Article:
Joey Chestnut Sets New Record In Hot Dog Contest But Stomach May Fatally Burst Claim Experts

Joey Chestnut New Record In Hot Dog Eating Contest Could His Stomach Burst?

Joey Chestnut, the professional competitive eater, has done what some said was impossible; he has set a new world record in the annual Nathan’s Hot Dog eating contest. Chestnut gobbled down 69 hot dogs on Thursday in just ten short minutes, breaking his own record of 68 hot dogs and becoming the world all-time champion. This is Chestnut’s seventh win in a row. Some experts are worried that Chestnut could die as the result of a fatally burst stomach, but he didn’t seem concerned.

“I almost started crying for a second. I’m happy as heck!” Chestnut said. “Things came together today. The hot dogs were really good. It wasn’t too hot.” Clearly, this is a man who loves his hot dogs. The New York Times reports that Chestnut ingested “20,010 calories, 1,173 grams of fat and 48,990 milligrams of sodium” during the competition, which took place on Coney Island, New York.

Matt “Megatoad” Stonie took second place, with a measly 51 hot dogs, while in the women’s division, Sonya “The Black Widow” Thomas captured the much-coveted first place by chowing down 36 and three quarters hot dogs, just barely nudging past competitor Juliette Lee, who managed to scarf down 36. This year’s contest marks Thomas’ third straight win.

Chestnut beamed from ear to ear as he enjoyed being hoisted up on a Nathan’s Hot Dogs bright yellow chair in the shape of a hot dog cart and carried through the crowd to receive his trophy.

Meanwhile, worrywarts everywhere were fretting over Chestnut’s health, and Forbes reported that Chestnut could possibly suffer a fatally burst stomach:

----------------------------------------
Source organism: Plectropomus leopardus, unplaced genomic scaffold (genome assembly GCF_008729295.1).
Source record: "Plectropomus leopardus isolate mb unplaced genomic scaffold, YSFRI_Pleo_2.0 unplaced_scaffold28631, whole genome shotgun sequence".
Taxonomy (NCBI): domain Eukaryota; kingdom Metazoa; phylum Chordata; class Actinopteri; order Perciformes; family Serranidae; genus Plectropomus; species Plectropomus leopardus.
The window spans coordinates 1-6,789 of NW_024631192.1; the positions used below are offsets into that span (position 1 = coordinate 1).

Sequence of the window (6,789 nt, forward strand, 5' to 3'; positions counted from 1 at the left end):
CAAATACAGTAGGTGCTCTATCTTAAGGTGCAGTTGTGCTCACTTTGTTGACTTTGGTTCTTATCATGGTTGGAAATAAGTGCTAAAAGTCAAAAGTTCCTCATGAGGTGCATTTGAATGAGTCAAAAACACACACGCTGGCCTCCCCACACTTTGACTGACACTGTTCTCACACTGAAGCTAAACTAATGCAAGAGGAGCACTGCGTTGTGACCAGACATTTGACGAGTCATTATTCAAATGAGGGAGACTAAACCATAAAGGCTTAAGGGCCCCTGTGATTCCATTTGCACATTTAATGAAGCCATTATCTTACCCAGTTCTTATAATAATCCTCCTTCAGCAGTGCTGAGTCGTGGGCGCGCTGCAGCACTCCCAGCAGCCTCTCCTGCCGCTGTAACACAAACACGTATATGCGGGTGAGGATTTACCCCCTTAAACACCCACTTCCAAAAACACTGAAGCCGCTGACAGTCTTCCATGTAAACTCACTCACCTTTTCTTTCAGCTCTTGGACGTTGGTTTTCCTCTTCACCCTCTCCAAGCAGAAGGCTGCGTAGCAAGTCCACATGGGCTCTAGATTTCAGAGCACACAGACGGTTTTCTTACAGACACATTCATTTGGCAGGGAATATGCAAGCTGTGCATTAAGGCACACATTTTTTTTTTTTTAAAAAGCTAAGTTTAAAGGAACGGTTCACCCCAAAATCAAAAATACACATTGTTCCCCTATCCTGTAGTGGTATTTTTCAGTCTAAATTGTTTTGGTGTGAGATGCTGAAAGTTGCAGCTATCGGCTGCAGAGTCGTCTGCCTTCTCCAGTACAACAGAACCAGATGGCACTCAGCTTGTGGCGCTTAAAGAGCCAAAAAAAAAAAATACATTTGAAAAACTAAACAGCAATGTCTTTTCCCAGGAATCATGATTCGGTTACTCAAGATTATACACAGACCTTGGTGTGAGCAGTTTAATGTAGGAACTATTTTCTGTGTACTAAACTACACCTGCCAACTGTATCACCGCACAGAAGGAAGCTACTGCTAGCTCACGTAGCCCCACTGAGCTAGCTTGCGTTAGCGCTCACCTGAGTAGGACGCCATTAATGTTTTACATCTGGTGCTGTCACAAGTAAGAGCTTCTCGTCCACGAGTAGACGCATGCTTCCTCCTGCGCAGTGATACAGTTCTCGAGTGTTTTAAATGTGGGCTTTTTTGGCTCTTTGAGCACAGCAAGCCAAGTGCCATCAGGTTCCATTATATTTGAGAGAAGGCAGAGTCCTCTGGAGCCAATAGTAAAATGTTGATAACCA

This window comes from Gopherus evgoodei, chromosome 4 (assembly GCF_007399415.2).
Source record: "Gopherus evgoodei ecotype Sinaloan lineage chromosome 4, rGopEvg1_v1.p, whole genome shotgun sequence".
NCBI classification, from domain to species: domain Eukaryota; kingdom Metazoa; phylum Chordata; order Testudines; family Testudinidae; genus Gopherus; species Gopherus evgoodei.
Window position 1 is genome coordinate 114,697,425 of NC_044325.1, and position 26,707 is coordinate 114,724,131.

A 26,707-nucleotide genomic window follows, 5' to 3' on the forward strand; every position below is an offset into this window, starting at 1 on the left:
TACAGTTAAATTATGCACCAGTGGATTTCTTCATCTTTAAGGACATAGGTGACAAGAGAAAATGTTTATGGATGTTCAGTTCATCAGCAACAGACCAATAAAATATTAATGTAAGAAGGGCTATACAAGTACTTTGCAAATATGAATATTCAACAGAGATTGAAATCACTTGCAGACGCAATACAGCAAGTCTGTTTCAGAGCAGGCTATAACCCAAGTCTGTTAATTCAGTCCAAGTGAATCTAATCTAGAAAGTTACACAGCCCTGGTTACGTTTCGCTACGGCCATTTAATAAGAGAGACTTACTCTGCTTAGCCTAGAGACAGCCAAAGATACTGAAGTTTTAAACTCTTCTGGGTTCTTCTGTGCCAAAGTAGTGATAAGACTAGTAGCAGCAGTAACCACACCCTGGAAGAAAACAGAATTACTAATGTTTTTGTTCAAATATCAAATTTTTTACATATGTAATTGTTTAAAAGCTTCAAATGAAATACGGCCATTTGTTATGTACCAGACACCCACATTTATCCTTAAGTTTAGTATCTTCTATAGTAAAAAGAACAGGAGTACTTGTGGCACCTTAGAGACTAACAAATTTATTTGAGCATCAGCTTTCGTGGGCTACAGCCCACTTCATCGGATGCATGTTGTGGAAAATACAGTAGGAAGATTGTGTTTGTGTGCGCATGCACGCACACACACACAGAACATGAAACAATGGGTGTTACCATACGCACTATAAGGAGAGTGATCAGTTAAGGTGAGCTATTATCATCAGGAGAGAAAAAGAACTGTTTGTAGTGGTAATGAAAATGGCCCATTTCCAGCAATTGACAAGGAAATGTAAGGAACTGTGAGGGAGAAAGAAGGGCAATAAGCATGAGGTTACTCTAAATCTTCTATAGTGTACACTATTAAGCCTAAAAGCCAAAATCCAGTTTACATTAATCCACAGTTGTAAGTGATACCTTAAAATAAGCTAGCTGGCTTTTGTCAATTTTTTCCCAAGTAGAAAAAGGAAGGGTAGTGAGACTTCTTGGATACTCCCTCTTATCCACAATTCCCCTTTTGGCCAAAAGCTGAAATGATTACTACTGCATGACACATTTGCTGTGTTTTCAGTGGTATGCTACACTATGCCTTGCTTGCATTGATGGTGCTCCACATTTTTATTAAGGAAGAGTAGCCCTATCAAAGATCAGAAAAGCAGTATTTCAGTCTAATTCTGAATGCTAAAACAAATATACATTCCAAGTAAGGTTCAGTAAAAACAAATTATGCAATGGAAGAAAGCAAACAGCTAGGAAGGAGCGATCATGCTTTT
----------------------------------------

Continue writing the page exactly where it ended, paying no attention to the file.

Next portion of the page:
Is it possible to eat yourself to death?” science writer Mary Roach wonderedat Salon.com in 1999. “How much food will it take?” After reviewing decades of literature, Roach found that about four quarts worth of food was considered the “rupture threshold” before a stomach burst, and that most people who suffered from a ruptured stomach died within hours. “The human gastrointestinal tract is home to trillions of bacteria, which, should they escape the confines of their stinky, labyrinthine home, can create a massive and often fatal systemic infection,” Roach warns.

But Forbes has missed out on a very important fact. Competitive eater’s stomachs are not like everyone else’s. In fact, they have a very different capacity than normal people’s stomachs, and expand to accommodate massive amounts of food with little danger.

As reported in Pop Sci, the stomach of a competitive eater “works more like an expanding balloon than a squeezing sac.” In other words, the competitive eater’s stomach fails to produce the same squeezing motion as everyone else’s and becomes paralyzed, allowing it to continually expand without resistance. This accounts for the massive amounts of food a competitive eater can consume during a contest.

This phenomenon is not fully understood by experts, leading some to suggest that the competitive eater’s stomach may be different from birth. Of course, the condition is also reinforced through the training that the eaters do in preparation for an event.

For now, Joey Chestnut will bask in the glory of setting a new world record in the Nathan’s Hot Dog contest and ignore the naysayers concerned over the possibility of a burst stomach. There will always be nervous Nellies and those who criticize, but Chestnut is definitely a champ.

By: Rebecca Savastio

Source: Forbes

Source: NY Daily News

Source: Pop Sci

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